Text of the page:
The Fifth Color | ‘New Avengers’ finally gets to fireworks factory
Jonathan Hickman writes a dense story. I’d almost consider him the anti-Bendis in the matter/anti-matter chamber that is the Avengers. While Brian Michael Bendis focused on the small story (sometimes a bit myopically), Hickman branches out into the vast unknowns of space and reality, and presents stories in a massive scope and scale. He has complex, overarching plots that have enormous charts to keep track of timelines and major events. He creates mythologies for his own subcultures for readers to delve into. The threats his Avengers face are beyond the realms of mortal ken, which sometimes means beyond the reader’s ken as well.
Don’t get me wrong, I think it’s great that the Avengers are facing down greater problems and dangers than, say, ninjas or hoodlums. If you’re going to be the premier superhero team, you have to be challenged by something no one hero could face on her own. Giving the Avengers grand designs makes them seem more important and, therefore, more heroic when they succeed. On the other hand, sometimes a larger scope can be too large to grasp, and when the reader loses the personal interest of the story, it can be a chore to slog through. I’d be lying if it didn’t seem like homework sometimes to figure out Hickman’s builder/mapmakers/Ivory Kings/Black Priests cosmology, and that my eyes didn’t glaze over during some issues as I waited for the heroes to do something spectacular.
Well, the wait is over! The last three issues of New Avengers have gotten us back into the game with a huge reveal, some personal triumphs and tragedies, and I feel more invested in this Incursion story than ever before. What’s been going on? And why did it take so long to get to the fireworks factory? Read on!
WARNING: Spoilers (obviously) for the New Avengers #21-23.
New Avengers is the Illuminati book, where characters of great intellect and importance gather secretly to protect Earth from the unknown. They handle the threats that might be a little morally questionable for the Avengers because, honestly, they are a little morally questionable themselves. The usual crew from Bendis’ original team is there: Reed Richards, Tony Stark, Black Bolt, Doctor Strange and Namor, but with Professor X gone, his position has been given to Beast. Originally, I wasn’t sold on Hank McCoy hooking up with shadowy people making shadowy deals, but considering how much his character has changed and how questionable his own actions have been, it’s a perfect fit. Steve Rogers was part of the team for a time, until he wasn’t questionable enough in his morality to stay, Bruce Banner received an invitation because he discovered the Illuminati’s existence, and Black Panther reluctantly joined in the wake of a literal crisis on infinite Earths.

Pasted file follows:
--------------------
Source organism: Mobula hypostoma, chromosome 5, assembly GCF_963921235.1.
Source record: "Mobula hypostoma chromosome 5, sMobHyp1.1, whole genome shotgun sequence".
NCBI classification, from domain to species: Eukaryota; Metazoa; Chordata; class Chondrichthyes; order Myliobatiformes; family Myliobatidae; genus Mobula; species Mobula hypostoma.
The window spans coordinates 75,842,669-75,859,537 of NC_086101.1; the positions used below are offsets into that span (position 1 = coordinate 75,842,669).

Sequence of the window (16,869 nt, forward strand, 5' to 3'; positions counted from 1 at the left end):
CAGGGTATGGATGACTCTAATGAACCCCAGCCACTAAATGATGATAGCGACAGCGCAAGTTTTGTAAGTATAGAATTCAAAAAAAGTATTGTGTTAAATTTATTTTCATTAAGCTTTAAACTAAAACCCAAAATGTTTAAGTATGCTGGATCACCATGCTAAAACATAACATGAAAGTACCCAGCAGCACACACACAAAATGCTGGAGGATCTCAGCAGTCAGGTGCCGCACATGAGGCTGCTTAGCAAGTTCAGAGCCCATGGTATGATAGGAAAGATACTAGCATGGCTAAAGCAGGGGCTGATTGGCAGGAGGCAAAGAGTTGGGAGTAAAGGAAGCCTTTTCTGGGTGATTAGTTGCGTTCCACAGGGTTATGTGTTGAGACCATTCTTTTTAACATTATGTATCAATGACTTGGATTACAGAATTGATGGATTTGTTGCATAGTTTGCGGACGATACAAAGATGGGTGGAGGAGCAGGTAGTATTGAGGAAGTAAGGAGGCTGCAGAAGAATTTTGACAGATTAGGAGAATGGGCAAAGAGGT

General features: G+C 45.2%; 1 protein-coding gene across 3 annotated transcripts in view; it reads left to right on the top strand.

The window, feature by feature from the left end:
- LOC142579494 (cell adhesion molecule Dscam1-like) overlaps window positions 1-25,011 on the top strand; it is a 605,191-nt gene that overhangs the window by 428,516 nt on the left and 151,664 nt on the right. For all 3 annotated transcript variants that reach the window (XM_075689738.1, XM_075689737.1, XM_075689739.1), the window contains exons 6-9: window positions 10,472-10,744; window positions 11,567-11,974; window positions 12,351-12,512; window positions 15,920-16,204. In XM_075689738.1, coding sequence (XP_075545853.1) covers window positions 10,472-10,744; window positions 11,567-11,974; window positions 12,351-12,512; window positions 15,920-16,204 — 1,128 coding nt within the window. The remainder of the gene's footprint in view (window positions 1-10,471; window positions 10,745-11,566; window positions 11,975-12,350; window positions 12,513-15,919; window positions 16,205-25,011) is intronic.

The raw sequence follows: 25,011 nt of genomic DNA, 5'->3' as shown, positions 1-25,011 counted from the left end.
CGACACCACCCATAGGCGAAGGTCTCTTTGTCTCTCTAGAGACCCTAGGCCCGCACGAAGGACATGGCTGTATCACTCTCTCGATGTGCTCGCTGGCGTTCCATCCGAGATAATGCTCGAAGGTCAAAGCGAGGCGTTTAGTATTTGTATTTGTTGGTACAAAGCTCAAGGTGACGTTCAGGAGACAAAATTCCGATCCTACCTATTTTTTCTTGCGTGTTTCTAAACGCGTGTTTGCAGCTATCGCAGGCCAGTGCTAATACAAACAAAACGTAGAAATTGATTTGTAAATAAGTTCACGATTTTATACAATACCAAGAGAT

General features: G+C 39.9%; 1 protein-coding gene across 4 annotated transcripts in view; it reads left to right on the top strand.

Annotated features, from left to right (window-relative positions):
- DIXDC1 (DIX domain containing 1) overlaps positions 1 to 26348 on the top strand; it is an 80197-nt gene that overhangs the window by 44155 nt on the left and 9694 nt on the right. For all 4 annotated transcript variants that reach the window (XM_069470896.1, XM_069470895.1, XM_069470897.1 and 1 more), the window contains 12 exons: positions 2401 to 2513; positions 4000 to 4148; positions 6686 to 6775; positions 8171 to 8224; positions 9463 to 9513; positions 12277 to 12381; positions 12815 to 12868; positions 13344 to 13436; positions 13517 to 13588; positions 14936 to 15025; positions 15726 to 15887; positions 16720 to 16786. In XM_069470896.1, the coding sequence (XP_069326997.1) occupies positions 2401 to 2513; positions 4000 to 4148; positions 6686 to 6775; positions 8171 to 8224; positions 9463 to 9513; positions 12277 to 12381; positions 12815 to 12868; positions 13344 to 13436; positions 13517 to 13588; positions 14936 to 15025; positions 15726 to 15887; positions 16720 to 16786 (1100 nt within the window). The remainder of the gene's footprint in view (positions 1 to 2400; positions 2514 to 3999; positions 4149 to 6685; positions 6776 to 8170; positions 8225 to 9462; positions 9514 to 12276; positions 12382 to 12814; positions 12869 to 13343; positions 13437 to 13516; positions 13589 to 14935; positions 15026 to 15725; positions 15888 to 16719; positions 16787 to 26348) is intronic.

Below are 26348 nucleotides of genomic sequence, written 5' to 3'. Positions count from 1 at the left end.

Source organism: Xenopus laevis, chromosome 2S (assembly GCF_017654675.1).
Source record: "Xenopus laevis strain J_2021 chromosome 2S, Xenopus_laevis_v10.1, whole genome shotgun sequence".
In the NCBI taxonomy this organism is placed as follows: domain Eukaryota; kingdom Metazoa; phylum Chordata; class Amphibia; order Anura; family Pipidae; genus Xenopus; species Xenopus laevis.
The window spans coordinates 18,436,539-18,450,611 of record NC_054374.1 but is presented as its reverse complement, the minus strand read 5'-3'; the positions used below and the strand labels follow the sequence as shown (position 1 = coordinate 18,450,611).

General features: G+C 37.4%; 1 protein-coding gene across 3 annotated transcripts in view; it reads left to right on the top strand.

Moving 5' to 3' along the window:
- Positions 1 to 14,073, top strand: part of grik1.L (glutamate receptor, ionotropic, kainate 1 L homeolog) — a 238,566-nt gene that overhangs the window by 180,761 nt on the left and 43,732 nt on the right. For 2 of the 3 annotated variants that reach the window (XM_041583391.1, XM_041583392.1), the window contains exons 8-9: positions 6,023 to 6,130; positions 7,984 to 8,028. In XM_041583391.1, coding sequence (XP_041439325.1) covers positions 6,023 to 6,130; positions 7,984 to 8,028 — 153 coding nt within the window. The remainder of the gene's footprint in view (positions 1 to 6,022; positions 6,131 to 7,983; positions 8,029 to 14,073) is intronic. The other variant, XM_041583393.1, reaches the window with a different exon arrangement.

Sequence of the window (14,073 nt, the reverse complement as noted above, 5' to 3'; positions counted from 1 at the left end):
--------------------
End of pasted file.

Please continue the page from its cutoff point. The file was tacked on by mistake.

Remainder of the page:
Something unknown is pulling universes toward each other, with Earth as the focal point in each instance. One or the other universe will die, and the Illuminati has been working on ways to make sure we survive — and possibly not have to destroy an entire universe to do so. At least, I think that’s what’s happening. There’s a lot of stuff going on these past 20-odd issues, with the Black Swan, Super-Adaptoids, new worlds full of their own characters, wishes and dreams … It’s a lot to take in, and can easily overwhelm the greater purpose. Our heroes have been trying everything they can think of to stop these incursions, and none of them has been the magical solution . The Infinity Gauntlet can’t hold it back, all the science and magic they can muster can’t hold it back, and so they finally create a Kirby-esque device that can blow up the other Earth as it barrels toward their own.